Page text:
I’m not a big fan of adjectives, but it’s food for thought.
We are always told to use body language in our writing. Sometimes, it’s easier said than written. I decided to create these cheat sheets to help you show a character’s state of mind. Obviously, a character may exhibit a number of these behaviours. For example, he may be shocked and angry, or shocked and happy. Use these combinations as needed.
You guys, this is such a great chart especially for budding writers. Sometimes it’s more effective to show a character being bored or excited or shocked without explicitly saying so.
Where had this been all my life?
This isn’t just useful for writing, this is an absolute lifesaver for people with Asperger’s syndrome and other disorders
I needed this.
So my historical costuming resources list from 2011 was less than a page long- I’m not saying that I’ve learned a lot in the past three years, but this list is now sitting pretty at a solid nine pages. Whew. And people wonder why I want to redo this damn series.
This list is by no means an exhaustive one- it’s a list of (primarily western) historical fashion resources, both online and offline, that is limited to what I know, own, or use! It’s a work in progress, and I’m definitely hoping to expand on it as my knowledge base grows. First things first, how about a little:
ADVICE FOR RESEARCHING HISTORICAL FASHION
- Read, and read about more than just costuming. Allowing yourself to understand the cultural and historical context surrounding the clothing of a particular region/period can be invaluable in sussing out good costume design. Looking at pictures is all well and good, but reading about societal pressures, about construction techniques, daily routines, local symbolism, whatever else will really help you understand the rhyme and reason behind costuming from any given context.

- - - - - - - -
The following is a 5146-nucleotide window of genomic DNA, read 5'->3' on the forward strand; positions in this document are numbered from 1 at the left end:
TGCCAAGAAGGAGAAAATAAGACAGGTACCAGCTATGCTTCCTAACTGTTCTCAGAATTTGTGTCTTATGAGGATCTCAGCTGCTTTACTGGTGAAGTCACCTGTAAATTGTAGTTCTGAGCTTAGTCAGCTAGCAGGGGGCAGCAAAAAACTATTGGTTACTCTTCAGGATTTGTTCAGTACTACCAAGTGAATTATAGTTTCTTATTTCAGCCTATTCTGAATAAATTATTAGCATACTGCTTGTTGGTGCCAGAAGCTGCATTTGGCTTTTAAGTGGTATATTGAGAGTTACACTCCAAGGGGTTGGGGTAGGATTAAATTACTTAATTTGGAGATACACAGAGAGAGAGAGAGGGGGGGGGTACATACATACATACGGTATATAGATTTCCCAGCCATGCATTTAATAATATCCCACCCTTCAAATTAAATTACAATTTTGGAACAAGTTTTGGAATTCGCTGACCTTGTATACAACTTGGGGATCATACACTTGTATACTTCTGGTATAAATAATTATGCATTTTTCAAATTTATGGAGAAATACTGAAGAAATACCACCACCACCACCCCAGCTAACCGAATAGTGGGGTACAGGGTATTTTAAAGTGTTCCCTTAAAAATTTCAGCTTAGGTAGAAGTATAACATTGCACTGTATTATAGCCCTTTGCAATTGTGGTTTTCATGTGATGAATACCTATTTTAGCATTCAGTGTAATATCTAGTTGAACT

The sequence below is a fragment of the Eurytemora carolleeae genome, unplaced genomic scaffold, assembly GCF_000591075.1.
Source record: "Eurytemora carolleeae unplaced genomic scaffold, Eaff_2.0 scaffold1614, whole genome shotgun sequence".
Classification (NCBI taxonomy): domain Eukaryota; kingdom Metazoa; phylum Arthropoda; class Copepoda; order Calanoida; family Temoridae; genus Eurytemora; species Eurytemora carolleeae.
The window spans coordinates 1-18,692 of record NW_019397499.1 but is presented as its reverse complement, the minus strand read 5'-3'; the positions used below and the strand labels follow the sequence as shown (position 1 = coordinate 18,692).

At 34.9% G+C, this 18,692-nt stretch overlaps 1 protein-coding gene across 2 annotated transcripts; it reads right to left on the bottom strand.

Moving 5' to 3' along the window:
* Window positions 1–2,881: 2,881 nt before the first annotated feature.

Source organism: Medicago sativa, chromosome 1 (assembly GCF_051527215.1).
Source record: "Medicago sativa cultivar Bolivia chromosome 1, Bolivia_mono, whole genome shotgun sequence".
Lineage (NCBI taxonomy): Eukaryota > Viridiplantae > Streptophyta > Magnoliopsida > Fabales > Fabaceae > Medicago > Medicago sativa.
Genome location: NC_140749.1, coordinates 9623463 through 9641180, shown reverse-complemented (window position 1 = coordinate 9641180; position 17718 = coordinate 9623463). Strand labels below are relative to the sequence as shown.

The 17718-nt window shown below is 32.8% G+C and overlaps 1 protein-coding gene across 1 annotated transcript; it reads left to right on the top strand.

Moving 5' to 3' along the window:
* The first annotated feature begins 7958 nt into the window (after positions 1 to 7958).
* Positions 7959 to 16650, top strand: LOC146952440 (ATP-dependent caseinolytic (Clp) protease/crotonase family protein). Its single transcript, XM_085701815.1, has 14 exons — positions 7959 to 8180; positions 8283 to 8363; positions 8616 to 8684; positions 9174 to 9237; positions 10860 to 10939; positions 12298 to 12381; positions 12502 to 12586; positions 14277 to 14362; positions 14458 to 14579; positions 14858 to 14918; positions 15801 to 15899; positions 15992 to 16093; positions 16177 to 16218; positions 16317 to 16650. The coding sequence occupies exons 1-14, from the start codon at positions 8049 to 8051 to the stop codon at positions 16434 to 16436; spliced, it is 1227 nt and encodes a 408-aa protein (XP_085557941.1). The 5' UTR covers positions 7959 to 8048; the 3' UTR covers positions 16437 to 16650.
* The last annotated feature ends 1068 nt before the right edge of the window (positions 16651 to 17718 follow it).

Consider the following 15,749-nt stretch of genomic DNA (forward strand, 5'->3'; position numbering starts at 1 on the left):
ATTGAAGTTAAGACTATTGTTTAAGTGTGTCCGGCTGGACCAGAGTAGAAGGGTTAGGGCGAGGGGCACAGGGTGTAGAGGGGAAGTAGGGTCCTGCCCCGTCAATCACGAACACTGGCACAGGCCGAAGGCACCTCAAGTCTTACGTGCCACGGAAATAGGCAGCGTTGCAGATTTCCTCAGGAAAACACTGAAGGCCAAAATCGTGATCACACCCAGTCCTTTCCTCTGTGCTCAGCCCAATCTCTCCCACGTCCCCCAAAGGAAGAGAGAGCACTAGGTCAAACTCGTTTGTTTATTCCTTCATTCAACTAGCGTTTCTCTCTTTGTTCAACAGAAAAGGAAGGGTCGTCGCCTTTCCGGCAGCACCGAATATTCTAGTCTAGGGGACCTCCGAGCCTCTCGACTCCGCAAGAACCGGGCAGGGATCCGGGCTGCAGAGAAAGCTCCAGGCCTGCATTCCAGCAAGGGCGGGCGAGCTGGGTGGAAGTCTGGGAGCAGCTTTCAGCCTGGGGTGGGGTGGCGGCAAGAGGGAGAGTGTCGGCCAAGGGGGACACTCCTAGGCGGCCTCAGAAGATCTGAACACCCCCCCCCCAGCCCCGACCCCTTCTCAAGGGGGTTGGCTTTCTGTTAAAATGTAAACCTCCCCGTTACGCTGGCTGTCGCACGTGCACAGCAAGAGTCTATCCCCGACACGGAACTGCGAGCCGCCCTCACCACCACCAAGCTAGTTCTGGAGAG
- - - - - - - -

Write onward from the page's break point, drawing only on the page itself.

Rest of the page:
- Expand your costume vocabulary. When you’re delving into a new topic, costuming or otherwise, picking up new terminology is essential to proper understanding and furthering your research. Write down or take note of terms as you come across them- google them, look up synonyms, and use those words as a jumping off point for more research. What’s a wire rebato? How does it differ from a supportasse? Inquiring minds want to know.
- Double-check your sources. Especially on the internet, and double especially on tumblr. I love it, but it’s ground zero for rapidly spreading misinformation. Books are usually your safest bet, but also take into account their date of publication, who’s writing them- an author’s biases can severely mangle their original source material.
- Don’t be afraid to ask for help. Do everything you can to find out information on your own, but feel free to reach out to people with more specialized areas of knowledge for help! Be considerate about it- the people you’re asking are busy as well- but a specific line of questioning that proves you’re passionate and that you respect their subject matter expertise can work wonders.
Okay, onto the links!
It’s impossible to overstate the importance of getting off the internet and looking into books! God bless the internet, but books are (generally, this isn’t a rule) better-researched and better-sourced. Bibliographies also mean each individual books can be a jumping off point for further research, which is always a fantastic thing.
Remember- owning books is awesome and you should absolutely assemble your own library of resources, but LIBRARIES. Libraries. You’ll be surprised to find what books are available to you at your local library.
GENERAL / SURVEYS
- British Costume from Earliest Times to 1820
Fine book with lots of first hand sources, but be wary of the photography in the book- reproduction costumes and thus somewhat less reliable. Though hilarious.
- Corsets and Crinolines
Norah Waugh’s invaluable survey of corsetry and corset patterns- used the world ‘round by modern corsetieres.
- Costume in Detail: Women’s Dress 1730-1930
Elaborate line drawings/diagrams of extant period garments! A fantastic survey.
- Cut of Men’s Clothes
PDF available online! Patterns for men’s period garments.
- Cut of Women’s Clothes
Patterns for women’s period garments.
- Greenwood Encyclopedia of Clothing Through World History